Sundowning Syndrome is also known as “late day confusion” and is a common side effect of having Dementia. Sometimes a person may become more agitated, aggressive or confused at a specific time in the day. This is often referred to as ‘sundowning’. People are more likely to experience sundowning if they have in the later stages of dementia, this is more commonly found in found in Vascular, Front temporal and Lewy-body Dementia.
Our specially trained live-in carers are well-versed in providing in home dementia care to a number of our clients. We spoke to our private carers to get their tips on how to help others manage Sundowning Syndrome;
Too much inactivity during the day can make it harder for your loved one to fall asleep at bedtime. To ensure a restful night's sleep, a relative, friend or live-in carer can engage them in activities throughout the day. It may also be worth coming up with an activity plan for the week. This might help improve and reduce their sundowning symptoms.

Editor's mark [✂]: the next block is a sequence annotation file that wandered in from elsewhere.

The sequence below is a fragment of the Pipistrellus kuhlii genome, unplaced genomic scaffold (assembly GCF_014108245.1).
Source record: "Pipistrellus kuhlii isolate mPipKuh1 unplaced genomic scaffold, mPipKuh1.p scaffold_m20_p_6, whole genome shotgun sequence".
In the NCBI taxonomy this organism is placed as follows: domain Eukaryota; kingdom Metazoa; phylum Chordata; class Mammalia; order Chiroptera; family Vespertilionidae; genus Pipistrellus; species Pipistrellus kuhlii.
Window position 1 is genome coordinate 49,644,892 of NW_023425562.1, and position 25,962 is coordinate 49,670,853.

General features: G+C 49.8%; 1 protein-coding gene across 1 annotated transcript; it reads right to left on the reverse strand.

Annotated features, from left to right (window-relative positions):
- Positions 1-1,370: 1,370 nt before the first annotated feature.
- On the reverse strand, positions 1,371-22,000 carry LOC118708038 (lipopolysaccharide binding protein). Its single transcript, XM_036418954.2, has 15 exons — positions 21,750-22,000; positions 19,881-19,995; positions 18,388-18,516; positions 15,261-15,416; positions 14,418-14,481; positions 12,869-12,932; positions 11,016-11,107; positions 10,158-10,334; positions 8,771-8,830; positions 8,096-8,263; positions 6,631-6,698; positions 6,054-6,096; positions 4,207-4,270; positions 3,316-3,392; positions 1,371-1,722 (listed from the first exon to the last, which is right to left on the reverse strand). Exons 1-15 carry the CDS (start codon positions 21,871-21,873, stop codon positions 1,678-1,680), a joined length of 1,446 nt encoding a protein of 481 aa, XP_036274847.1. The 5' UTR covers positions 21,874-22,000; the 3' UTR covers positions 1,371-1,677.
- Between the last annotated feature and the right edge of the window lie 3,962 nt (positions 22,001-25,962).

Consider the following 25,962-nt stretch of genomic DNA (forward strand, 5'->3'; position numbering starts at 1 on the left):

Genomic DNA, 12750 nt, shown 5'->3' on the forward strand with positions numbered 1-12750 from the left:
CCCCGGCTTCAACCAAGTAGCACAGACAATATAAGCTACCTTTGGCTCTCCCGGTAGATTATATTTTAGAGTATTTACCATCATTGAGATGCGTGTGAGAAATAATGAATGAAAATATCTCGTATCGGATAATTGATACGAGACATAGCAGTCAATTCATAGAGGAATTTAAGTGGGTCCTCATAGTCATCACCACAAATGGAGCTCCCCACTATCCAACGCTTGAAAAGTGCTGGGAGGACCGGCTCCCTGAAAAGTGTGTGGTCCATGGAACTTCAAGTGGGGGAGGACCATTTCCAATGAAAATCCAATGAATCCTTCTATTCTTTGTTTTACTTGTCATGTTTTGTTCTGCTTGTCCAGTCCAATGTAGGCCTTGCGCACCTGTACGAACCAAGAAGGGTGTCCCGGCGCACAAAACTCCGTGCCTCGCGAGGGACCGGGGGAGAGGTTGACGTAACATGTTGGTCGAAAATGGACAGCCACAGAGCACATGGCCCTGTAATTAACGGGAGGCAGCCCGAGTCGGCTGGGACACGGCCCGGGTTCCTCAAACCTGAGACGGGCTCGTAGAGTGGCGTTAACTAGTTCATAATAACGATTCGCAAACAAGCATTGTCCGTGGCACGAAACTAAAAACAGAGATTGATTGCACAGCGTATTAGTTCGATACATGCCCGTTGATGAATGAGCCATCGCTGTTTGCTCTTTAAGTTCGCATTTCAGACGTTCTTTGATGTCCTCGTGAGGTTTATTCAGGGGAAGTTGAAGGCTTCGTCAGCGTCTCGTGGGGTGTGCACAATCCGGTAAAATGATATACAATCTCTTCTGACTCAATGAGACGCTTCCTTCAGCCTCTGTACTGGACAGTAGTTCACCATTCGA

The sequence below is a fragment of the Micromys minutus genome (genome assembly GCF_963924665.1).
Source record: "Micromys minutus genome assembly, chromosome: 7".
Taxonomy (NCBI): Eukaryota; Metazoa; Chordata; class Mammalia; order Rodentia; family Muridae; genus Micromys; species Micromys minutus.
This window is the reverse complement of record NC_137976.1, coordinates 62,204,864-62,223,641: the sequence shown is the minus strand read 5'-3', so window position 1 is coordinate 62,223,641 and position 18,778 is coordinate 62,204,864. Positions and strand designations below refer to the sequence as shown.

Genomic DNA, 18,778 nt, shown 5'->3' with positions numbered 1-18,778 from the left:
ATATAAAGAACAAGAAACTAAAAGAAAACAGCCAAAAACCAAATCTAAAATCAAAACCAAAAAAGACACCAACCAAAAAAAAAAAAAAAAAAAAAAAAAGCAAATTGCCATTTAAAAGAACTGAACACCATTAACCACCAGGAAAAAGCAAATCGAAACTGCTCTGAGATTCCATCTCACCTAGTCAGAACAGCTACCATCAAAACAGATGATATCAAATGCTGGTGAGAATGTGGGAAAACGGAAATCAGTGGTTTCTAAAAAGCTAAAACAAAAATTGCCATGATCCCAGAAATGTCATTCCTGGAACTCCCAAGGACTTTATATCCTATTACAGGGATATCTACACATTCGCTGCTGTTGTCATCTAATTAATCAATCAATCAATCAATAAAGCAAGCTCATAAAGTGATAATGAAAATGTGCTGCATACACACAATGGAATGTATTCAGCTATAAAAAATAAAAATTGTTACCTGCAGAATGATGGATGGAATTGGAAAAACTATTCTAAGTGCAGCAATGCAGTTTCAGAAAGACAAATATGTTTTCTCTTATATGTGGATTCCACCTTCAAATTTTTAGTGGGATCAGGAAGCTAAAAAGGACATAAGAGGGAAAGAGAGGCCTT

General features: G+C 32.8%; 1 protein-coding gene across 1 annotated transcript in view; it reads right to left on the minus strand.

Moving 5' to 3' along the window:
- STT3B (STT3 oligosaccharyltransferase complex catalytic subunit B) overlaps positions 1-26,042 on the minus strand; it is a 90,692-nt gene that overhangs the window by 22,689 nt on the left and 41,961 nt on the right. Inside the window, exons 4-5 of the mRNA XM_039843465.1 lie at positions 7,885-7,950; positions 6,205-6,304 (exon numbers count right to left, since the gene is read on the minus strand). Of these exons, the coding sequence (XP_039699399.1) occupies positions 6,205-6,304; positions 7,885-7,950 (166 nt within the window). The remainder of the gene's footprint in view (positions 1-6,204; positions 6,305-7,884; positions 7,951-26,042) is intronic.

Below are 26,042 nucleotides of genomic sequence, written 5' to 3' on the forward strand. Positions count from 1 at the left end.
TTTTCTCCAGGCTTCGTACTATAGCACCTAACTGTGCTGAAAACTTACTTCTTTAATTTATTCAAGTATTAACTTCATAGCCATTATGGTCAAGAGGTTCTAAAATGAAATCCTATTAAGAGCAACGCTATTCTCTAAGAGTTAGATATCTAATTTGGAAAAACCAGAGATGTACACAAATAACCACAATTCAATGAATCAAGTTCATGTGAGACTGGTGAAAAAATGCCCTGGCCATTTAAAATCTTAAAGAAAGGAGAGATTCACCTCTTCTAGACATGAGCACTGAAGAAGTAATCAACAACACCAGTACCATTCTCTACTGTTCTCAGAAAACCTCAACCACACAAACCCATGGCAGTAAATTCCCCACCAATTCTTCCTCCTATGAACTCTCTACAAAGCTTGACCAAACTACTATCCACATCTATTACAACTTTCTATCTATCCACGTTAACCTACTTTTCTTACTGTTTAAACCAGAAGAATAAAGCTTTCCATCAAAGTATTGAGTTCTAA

Establishing a consistent routine every day ensures your loved one, under the care of a relative, friend or live-in carer, feels calmer and more secure. Try to avoid making changes to routines as this can cause disruption. If you need to make changes, try to adjust their routine gradually and as little as possible, making it as seamless as possible.
Having a regular intake of nutritious meals and plenty to drink can help reduce the effects of sundowning. Try to avoid caffeine or alcohol especially in the evenings as this can increase their agitation and may keep them up at night.
Keep your loved one calm during the evening. Talk to them in a soothing voice or play them soft music to create a quiet and calm environment. Try to avoid vigorous activities, loud noises and things that you know upsets them.
How We Can Help
At Access Care we understand that looking after a loved one with Sundowning syndrome can be exhausting, not just for your loved one but for you too. This is where we can help take some of that pressure off. We have dementia trained live-in carers who are used to dealing with these situations and are able to provide in home dementia care. Providing that much needed one-to-one support.
Contact us today to speak to one of our friendly live-in care advisors - call us on 01264 319399 or e-mail email@example.com